Easy open-source database building software?
January 13, 2015 10:15 AM   Subscribe

I'm looking for an easy-to-use, robust, free, cross-platform open source database building tool.

I often want to build a quick database - to track the books I've read, the movies I want to see, my favorite threads on Metafilter, etc.

I thought OpenOffice Base would be perfect for this, but the difficulty of getting the right version of Java installed on different platforms (especially various flavors of OS X) has just left me frustrated.

I could easily build something like this with Drupal, but I want something standalone, not something that requires a LAMP stack.

I'm sure I could learn how to build it using Python if I had the time. But I don't want to spend 6 months learning how to build and compile a cross-platform app; I just want a builder that lets me build all the databases I can come up with, quickly and easily.

(If all else fails, I MIGHT turn to Livecode, but even that seems like more coding and building than I want to do.)

So, ideally:

* free and open source
* stand-alone (no cloud, no web)
* easy to use
* cross-platform (OS X at a minimum, but including Windows and Linux would be better, and syncing with iOS would be great)
* no Java

Does a cross-platform database manager exist, or am I stuck doing this in spreadsheets?

posted by kristi to Computers & Internet (11 answers total) 12 users marked this as a favorite

Sorry, wasn't clear - sqlite files are portable (put in Dropbox, etc.) and won't give you any installation issues.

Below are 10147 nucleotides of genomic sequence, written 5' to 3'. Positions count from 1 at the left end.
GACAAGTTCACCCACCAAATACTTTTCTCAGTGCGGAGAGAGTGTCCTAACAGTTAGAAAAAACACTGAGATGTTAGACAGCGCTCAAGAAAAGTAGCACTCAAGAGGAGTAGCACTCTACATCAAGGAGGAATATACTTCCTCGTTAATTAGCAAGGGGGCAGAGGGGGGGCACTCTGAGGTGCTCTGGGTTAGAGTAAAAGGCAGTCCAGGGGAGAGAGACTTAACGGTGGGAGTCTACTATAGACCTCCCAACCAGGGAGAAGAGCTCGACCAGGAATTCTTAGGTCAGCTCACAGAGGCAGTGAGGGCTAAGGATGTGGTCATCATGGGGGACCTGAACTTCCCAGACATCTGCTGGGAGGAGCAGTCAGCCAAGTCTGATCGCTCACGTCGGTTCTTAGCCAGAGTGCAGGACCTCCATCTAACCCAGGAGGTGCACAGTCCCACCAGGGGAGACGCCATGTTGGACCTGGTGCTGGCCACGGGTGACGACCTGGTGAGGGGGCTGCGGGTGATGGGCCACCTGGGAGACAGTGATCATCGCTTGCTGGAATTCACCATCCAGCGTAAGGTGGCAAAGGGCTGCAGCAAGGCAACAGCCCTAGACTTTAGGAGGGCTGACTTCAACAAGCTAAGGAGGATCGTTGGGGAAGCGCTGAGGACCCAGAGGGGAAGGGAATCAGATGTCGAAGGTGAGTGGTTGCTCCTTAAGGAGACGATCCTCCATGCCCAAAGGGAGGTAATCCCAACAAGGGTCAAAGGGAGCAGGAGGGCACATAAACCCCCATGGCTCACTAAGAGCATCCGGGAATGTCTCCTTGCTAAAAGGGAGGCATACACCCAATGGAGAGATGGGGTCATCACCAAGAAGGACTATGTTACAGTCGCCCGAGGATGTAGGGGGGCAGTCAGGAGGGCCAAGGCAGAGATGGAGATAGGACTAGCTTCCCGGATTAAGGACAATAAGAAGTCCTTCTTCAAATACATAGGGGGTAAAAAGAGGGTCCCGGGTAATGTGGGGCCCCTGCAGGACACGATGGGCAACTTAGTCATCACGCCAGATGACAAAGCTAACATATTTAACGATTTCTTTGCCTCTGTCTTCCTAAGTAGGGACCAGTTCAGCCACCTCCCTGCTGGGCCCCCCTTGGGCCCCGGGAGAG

posted by michaelh at 10:29 AM on January 13, 2015

I haven't tried it myself, but GCstar looks like it meets your requirements. Hmm, except that the Mac version requires X11, and I'm not sure whether it will work in the latest versions of Mac OS X.
posted by mbrubeck at 10:34 AM on January 13, 2015

And I know you said no web and FOSS, but http://airtable.com is great. I recommend it often.
posted by michaelh at 10:42 AM on January 13, 2015 [1 favorite]

And I know you said no web and FOSS, but http://airtable.com is great. I recommend it often.

It appears to be in private beta (no sign-ups).
posted by a lungful of dragon at 11:02 AM on January 13, 2015

You get in pretty quickly, though I admittedly haven't referred anyone for a couple months.
posted by michaelh at 11:08 AM on January 13, 2015

What is it about Excel that is not hitting the mark for you?
posted by mkultra at 11:35 AM on January 13, 2015 [1 favorite]

I'm a little surprised by your OpenOffice problems; I've been running LibreOffice and OpenOffice on Macs for years without a peep from Java.

OpenOffice Base isn't that pretty, though. Oh for a pretty SQLite frontend.
posted by scruss at 12:03 PM on January 13, 2015

Response by poster: mkultra: What is it about Excel that is not hitting the mark for you?

Well, it's not REALLY a database, so if I'm careless, I could break apart my "records" when I sort; it's not great with huge blocks of free-form text; I don't know if I can add images to a row/field; and I'm not aware of an easy way to do "forms" where I could display a better layout for entering and reviewing data.

I've just always been a total databasehead and, while I've used decent proprietary software on my Macs (Filemaker, Panorama), I long for something free and open-source, so I could share my database templates if I wanted to (and also just because I'm a fan of open source and would like to support that approach).
posted by kristi at 12:26 PM on January 13, 2015

I've not tried it myself, but Kexi sounds like it's the kind of thing you're looking for. It doesn't look like it's available on OSX yet, but it looks like that's planned.

If you're familiar with developing for LAMP, but don't want to deal with setting up the whole thing, then XAMPP could help - it's a development environment that provides the entire stack in a single install.
posted by xchmp at 12:32 PM on January 13, 2015

I used to use Rekall for this sort of thing. It's akin to what Lotus Approach used to be on Windows. I suspect it has petered out by now, though.
posted by wierdo at 4:09 PM on January 13, 2015

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